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Longer lasting sunscreen may be just around the corner

For those of us with fair skin, going to the beach can be an almost constant war against the sun – one that we often lose. It’s tough to get in a full day of fun in the sun when you’re spending half of it applying and reapplying copious amounts of sunscreen. Luckily, Vasilios Stavros and the researchers at the University of Warwick in the UK are trying to help.

“Sunscreens have been around for decades, so you’d think we know all there is to know about them — but we really don’t,” says Vasilios Stavros, Ph.D. His team is looking at sunscreens on a molecular level in order to help develop longer-lasting sunblock.

The goal is to better understand how molecules in sunscreen absorb light, while finding ways to increase their absorption and decrease their degradation. One of the issues is that a typical sunscreen contains many different ingredients. The research team at the University of Warwick began by focusing on sunscreen ingredients known as chemical filters, which are molecules that absorb UV light.

So far, Stavros and his team have studied about 10 common chemical filters. These filters absorb energy from the sun, which causes them to enter an excited electronic state. Unlike other molecules that may break under the intensity of the sun, chemical filters can bring themselves back down to a more stable ground state while releasing energy as harmless heat. However, sometimes they can fail, getting stuck in the excited state or breaking entirely.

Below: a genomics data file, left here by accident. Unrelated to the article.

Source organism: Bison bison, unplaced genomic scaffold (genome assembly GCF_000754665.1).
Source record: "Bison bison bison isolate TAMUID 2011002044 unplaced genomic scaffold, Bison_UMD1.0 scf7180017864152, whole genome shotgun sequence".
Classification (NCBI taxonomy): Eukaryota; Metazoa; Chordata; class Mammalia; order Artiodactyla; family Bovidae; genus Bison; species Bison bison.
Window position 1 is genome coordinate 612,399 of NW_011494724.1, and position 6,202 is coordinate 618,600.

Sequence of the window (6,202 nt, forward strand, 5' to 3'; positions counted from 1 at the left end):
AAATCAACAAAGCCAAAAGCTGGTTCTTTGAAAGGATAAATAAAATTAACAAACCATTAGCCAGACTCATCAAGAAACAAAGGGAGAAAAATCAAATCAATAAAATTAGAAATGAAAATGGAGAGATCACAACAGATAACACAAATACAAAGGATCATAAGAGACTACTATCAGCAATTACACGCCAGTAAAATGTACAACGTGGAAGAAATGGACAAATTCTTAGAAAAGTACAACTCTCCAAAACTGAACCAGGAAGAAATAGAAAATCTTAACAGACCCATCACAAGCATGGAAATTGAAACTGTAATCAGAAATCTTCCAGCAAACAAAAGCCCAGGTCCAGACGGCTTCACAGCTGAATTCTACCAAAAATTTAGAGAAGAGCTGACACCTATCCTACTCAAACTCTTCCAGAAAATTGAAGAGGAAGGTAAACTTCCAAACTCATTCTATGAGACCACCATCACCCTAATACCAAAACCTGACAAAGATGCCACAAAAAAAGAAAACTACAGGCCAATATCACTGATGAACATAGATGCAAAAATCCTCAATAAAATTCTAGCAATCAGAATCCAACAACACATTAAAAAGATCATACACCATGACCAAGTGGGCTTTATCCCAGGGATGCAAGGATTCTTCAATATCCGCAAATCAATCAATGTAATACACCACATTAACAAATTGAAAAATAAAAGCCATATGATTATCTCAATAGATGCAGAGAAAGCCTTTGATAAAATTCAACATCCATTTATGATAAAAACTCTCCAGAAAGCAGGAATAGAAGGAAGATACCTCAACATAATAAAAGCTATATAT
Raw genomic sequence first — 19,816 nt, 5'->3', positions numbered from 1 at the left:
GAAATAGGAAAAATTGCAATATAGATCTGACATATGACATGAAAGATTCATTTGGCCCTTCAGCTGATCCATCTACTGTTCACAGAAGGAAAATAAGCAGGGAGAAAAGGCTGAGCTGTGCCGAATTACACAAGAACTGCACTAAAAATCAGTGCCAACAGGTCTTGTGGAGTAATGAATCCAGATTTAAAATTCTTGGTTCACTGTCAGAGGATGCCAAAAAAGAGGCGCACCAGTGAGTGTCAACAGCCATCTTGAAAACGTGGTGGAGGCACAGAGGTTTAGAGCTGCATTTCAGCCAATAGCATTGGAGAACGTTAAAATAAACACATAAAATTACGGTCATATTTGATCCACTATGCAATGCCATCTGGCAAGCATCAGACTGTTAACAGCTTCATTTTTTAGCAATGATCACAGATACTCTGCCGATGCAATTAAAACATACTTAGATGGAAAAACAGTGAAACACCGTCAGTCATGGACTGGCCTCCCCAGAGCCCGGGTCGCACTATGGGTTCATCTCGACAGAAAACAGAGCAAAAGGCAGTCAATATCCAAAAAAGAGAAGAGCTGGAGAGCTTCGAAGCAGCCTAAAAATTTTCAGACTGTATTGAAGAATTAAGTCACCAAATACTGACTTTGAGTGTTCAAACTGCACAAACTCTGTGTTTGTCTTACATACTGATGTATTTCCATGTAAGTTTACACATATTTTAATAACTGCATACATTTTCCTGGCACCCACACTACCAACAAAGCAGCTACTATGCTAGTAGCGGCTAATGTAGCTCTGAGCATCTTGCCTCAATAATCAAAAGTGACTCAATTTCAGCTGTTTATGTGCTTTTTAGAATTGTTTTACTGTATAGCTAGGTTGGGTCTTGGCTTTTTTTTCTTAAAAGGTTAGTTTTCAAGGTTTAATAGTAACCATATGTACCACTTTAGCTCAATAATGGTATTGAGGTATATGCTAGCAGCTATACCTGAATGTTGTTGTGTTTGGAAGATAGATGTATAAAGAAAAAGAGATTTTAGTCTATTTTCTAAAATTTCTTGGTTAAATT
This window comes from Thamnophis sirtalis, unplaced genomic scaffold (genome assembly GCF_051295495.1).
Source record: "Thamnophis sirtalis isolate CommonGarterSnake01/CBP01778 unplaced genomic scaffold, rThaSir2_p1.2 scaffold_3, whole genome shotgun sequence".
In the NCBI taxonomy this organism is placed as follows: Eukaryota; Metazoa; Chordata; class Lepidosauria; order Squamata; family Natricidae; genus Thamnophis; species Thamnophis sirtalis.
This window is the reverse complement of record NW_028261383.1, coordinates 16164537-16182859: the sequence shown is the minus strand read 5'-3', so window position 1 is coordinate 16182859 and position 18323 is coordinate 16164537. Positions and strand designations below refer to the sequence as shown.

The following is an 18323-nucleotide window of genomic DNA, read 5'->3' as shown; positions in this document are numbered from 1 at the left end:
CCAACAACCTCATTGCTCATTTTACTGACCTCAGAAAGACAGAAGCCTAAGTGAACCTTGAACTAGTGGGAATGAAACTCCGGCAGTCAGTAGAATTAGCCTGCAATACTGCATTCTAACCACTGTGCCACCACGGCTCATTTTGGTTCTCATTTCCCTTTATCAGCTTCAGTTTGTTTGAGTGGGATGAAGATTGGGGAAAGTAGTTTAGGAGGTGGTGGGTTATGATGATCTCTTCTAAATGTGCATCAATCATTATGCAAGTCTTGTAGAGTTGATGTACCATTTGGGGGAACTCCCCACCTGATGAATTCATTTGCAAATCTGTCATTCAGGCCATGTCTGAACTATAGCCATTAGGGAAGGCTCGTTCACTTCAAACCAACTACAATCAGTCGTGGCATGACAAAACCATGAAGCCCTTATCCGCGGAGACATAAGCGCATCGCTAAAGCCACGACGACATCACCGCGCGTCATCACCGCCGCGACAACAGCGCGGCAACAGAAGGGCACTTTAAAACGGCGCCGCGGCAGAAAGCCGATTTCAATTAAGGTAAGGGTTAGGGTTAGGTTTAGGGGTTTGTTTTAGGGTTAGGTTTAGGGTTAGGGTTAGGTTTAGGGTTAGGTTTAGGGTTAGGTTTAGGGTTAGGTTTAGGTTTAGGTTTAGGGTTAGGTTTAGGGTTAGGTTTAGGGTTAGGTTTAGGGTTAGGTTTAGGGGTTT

The researchers used lasers to simulate the sun’s energy and observe the flow of energy through the chemical filters, which went from ground state to excited state and back to ground state (if they worked properly). They found that roughly 10 percent of the molecules in one specific filter – known as oxybenzone – get locked in an excited state under the laser’s energy.

Studying how these molecules behave is key to finding ways to improve the overall performance of sunblock. The researchers are just now beginning to combine chemical filters in order to study them in a context more closely related to actual sunscreen, instead of just in isolation.

As research progresses, it may lead to significant improvements in the efficacy of sunblock and improve beach days for people everywhere.

By Connor Ertz, Staff Writer

Source: American Chemical Society

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